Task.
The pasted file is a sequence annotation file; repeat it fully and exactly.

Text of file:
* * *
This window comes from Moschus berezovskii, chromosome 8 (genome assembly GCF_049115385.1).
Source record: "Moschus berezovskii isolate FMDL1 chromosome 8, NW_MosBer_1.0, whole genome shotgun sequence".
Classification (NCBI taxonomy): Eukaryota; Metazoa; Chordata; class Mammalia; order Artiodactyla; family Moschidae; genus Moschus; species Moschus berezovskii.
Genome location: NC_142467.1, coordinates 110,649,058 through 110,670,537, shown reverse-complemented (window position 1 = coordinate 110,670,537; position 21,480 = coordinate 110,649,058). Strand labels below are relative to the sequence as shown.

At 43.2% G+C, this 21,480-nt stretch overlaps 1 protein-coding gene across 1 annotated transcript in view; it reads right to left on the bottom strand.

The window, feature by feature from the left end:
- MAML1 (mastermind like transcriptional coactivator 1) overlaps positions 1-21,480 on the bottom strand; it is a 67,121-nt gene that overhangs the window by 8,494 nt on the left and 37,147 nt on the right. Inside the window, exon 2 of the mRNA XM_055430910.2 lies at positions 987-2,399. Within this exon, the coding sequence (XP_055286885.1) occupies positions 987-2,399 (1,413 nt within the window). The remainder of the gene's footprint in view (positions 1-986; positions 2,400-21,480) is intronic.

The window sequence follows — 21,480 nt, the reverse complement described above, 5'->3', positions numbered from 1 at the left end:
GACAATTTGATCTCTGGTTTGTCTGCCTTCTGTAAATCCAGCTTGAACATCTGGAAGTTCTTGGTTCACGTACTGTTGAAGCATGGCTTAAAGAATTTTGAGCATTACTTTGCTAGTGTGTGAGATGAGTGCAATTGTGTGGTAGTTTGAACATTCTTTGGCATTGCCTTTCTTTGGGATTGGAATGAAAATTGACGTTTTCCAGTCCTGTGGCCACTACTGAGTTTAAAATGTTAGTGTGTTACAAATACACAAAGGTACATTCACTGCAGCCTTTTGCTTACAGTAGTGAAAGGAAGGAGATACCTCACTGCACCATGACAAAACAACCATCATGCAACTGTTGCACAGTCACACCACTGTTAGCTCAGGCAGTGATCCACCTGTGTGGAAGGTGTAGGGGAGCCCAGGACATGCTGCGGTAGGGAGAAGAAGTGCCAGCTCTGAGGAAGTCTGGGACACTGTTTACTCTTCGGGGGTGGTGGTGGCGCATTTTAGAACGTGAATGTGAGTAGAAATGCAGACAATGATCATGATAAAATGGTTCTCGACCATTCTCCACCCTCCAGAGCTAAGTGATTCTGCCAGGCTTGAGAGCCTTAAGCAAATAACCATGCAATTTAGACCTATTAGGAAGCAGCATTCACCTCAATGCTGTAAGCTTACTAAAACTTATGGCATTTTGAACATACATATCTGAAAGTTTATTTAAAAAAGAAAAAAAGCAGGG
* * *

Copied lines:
This window comes from Moschus berezovskii, chromosome 8 (genome assembly GCF_049115385.1).
Source record: "Moschus berezovskii isolate FMDL1 chromosome 8, NW_MosBer_1.0, whole genome shotgun sequence".
Classification (NCBI taxonomy): Eukaryota; Metazoa; Chordata; class Mammalia; order Artiodactyla; family Moschidae; genus Moschus; species Moschus berezovskii.
Genome location: NC_142467.1, coordinates 110,649,058 through 110,670,537, shown reverse-complemented (window position 1 = coordinate 110,670,537; position 21,480 = coordinate 110,649,058). Strand labels below are relative to the sequence as shown.

At 43.2% G+C, this 21,480-nt stretch overlaps 1 protein-coding gene across 1 annotated transcript in view; it reads right to left on the bottom strand.

The window, feature by feature from the left end:
- MAML1 (mastermind like transcriptional coactivator 1) overlaps positions 1-21,480 on the bottom strand; it is a 67,121-nt gene that overhangs the window by 8,494 nt on the left and 37,147 nt on the right. Inside the window, exon 2 of the mRNA XM_055430910.2 lies at positions 987-2,399. Within this exon, the coding sequence (XP_055286885.1) occupies positions 987-2,399 (1,413 nt within the window). The remainder of the gene's footprint in view (positions 1-986; positions 2,400-21,480) is intronic.

The window sequence follows — 21,480 nt, the reverse complement described above, 5'->3', positions numbered from 1 at the left end:
GACAATTTGATCTCTGGTTTGTCTGCCTTCTGTAAATCCAGCTTGAACATCTGGAAGTTCTTGGTTCACGTACTGTTGAAGCATGGCTTAAAGAATTTTGAGCATTACTTTGCTAGTGTGTGAGATGAGTGCAATTGTGTGGTAGTTTGAACATTCTTTGGCATTGCCTTTCTTTGGGATTGGAATGAAAATTGACGTTTTCCAGTCCTGTGGCCACTACTGAGTTTAAAATGTTAGTGTGTTACAAATACACAAAGGTACATTCACTGCAGCCTTTTGCTTACAGTAGTGAAAGGAAGGAGATACCTCACTGCACCATGACAAAACAACCATCATGCAACTGTTGCACAGTCACACCACTGTTAGCTCAGGCAGTGATCCACCTGTGTGGAAGGTGTAGGGGAGCCCAGGACATGCTGCGGTAGGGAGAAGAAGTGCCAGCTCTGAGGAAGTCTGGGACACTGTTTACTCTTCGGGGGTGGTGGTGGCGCATTTTAGAACGTGAATGTGAGTAGAAATGCAGACAATGATCATGATAAAATGGTTCTCGACCATTCTCCACCCTCCAGAGCTAAGTGATTCTGCCAGGCTTGAGAGCCTTAAGCAAATAACCATGCAATTTAGACCTATTAGGAAGCAGCATTCACCTCAATGCTGTAAGCTTACTAAAACTTATGGCATTTTGAACATACATATCTGAAAGTTTATTTAAAAAAGAAAAAAAGCAGGG